Tuesday, January 09, 2007

DC Catholic school see long-term turnaround

An now for something not Fenty/Barr/DCPS related:

The Washington Post takes a look at the remarkable turnaround the District's catholic schools have performed over the last decade.
It was one of the most radical realignments of Catholic education ever attempted in a U.S. city. Ten years later, principals and teachers at the 14 schools in the archdiocese's Center City Consortium are celebrating a sharp turnaround in student achievement and faculty support. The consortium serves about 2,400 students through eighth grade, nearly a third of whom receive federally funded tuition vouchers.

Scores on the TerraNova standardized test at these schools jumped sharply over a five-year period, according to new figures from the consortium. Average reading scores rose more than 60 percent from 2000 to 2005, the data show, and math scores rose 78 percent. Meantime, the teacher turnover rate in the consortium schools dropped from 50 percent in 2000 to 10 percent in 2005.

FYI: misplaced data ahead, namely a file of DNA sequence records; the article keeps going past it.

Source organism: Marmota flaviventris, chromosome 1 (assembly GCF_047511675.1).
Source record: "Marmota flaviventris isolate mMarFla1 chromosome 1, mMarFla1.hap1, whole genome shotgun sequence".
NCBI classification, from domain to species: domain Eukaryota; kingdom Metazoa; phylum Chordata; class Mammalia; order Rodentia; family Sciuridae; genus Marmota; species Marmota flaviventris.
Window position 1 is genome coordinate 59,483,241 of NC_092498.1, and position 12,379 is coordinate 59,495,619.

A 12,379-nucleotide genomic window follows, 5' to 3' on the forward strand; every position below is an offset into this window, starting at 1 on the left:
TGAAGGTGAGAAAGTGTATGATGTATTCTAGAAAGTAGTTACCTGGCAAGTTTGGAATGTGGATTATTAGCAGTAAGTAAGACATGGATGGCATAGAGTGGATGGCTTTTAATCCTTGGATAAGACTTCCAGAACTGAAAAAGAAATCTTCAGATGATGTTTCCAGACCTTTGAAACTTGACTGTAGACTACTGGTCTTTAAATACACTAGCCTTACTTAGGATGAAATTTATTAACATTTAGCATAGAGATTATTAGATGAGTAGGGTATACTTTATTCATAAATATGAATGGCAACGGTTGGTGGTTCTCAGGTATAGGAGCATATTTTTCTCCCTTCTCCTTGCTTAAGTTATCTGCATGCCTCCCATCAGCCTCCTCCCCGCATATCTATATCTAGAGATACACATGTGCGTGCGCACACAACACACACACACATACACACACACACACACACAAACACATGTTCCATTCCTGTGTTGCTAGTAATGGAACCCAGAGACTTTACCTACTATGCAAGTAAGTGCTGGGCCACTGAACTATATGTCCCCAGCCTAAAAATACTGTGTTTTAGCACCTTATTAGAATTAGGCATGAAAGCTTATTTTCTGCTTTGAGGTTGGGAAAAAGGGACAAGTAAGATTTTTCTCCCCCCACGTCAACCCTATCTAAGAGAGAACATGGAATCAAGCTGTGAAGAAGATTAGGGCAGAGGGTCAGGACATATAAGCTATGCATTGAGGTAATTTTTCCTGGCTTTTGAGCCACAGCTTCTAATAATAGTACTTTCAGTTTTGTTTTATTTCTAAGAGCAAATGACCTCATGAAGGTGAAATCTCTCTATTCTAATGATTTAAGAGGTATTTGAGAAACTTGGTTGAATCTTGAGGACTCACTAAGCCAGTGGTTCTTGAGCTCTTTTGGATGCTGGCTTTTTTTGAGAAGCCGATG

1 comment:

ms. sweetland said...

I find it amazing that the Post story made no connection at all to its story 2 weeks back about the Consortium closing two of its schools, yet quote the CCC mission of 'saving' schools in the city.

I've taught for the CCC, and there are severe inequities from one building to the next. They may have found one teacher to say she has "all the resources" she needs, but they must have looked pretty hard, and past dozens of teachers who don't. Enrollment is down, and the system is running a 6 million dollar deficit, according to statement made by executive director Juana Brown in a teachers' meeting.

Finally, the "remarkable improvement' in test scores is not all it's cracked up to be. They do a lot of sleight of hand with the numbers--reporting "percent growth" as if they were "point increases"--and in general the rise in test scores is due to a relentless focus on teaching to the test.

There are a lot of great things about being a teacher in the Catholic system, but a "remarkable turn-around" is not one of them.